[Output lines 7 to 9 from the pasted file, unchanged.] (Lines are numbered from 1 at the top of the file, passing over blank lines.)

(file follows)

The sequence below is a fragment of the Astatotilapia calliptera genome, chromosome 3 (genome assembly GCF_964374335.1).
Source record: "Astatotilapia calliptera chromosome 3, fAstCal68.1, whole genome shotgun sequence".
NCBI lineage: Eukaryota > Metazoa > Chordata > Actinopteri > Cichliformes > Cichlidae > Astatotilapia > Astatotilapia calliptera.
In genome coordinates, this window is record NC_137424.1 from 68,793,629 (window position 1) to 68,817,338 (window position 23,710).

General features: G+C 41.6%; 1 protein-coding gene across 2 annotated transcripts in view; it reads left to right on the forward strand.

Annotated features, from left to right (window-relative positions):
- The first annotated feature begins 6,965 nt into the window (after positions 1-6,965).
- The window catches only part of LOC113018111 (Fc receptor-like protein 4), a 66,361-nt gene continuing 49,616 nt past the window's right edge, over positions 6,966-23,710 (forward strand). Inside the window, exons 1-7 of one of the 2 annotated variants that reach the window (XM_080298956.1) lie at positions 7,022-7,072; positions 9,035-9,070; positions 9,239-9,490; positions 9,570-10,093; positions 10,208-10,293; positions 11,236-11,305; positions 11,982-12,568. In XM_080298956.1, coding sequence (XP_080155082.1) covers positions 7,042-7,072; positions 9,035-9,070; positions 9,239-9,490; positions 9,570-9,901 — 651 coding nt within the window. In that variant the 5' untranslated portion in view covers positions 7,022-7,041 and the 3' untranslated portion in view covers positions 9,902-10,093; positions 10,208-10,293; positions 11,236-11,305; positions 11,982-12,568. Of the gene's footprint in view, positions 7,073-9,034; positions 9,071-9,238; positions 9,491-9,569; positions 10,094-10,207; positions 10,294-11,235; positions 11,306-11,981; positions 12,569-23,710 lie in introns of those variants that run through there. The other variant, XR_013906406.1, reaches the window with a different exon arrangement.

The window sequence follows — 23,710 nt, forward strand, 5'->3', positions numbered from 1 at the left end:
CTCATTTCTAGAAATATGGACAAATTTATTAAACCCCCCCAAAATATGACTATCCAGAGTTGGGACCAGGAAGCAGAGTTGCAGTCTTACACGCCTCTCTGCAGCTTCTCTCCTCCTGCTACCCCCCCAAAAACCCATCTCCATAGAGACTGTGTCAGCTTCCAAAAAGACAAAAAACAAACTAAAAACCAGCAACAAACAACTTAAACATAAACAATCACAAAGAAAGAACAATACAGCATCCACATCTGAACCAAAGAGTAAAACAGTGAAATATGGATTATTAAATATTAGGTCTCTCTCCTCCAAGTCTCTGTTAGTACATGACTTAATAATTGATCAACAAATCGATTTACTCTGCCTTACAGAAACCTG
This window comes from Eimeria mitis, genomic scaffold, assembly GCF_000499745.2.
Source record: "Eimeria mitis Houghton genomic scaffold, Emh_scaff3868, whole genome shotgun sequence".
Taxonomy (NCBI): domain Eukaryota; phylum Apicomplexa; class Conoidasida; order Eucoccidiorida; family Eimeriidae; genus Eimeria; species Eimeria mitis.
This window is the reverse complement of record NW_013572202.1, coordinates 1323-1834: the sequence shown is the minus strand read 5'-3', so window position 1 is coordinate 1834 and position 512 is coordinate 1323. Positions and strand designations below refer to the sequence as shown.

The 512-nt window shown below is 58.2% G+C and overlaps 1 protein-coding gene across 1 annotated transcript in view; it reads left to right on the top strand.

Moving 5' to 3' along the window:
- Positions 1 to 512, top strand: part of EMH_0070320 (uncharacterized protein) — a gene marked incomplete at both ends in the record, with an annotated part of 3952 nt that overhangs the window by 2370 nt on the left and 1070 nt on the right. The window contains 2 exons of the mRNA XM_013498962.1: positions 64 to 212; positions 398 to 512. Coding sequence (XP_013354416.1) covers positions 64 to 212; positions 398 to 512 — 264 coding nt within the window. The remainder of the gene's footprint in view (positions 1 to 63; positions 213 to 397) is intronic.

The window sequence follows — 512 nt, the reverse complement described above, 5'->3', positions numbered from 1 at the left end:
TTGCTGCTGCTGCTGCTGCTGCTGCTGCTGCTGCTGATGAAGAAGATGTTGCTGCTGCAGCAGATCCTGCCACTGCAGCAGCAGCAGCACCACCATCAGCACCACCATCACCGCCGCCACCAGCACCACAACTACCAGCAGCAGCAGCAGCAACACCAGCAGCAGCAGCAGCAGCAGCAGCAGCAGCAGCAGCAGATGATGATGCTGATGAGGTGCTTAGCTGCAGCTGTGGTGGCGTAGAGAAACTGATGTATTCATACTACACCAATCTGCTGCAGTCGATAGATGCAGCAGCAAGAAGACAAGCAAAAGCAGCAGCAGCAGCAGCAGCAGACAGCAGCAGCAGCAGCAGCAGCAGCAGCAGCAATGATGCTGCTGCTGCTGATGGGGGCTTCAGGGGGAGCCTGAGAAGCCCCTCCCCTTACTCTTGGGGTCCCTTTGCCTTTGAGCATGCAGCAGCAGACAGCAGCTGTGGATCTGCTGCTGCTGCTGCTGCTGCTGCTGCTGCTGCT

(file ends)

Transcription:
- The first annotated feature begins 6,965 nt into the window (after positions 1-6,965).
- The window catches only part of LOC113018111 (Fc receptor-like protein 4), a 66,361-nt gene continuing 49,616 nt past the window's right edge, over positions 6,966-23,710 (forward strand). Inside the window, exons 1-7 of one of the 2 annotated variants that reach the window (XM_080298956.1) lie at positions 7,022-7,072; positions 9,035-9,070; positions 9,239-9,490; positions 9,570-10,093; positions 10,208-10,293; positions 11,236-11,305; positions 11,982-12,568. In XM_080298956.1, coding sequence (XP_080155082.1) covers positions 7,042-7,072; positions 9,035-9,070; positions 9,239-9,490; positions 9,570-9,901 — 651 coding nt within the window. In that variant the 5' untranslated portion in view covers positions 7,022-7,041 and the 3' untranslated portion in view covers positions 9,902-10,093; positions 10,208-10,293; positions 11,236-11,305; positions 11,982-12,568. Of the gene's footprint in view, positions 7,073-9,034; positions 9,071-9,238; positions 9,491-9,569; positions 10,094-10,207; positions 10,294-11,235; positions 11,306-11,981; positions 12,569-23,710 lie in introns of those variants that run through there. The other variant, XR_013906406.1, reaches the window with a different exon arrangement.

The window sequence follows — 23,710 nt, forward strand, 5'->3', positions numbered from 1 at the left end: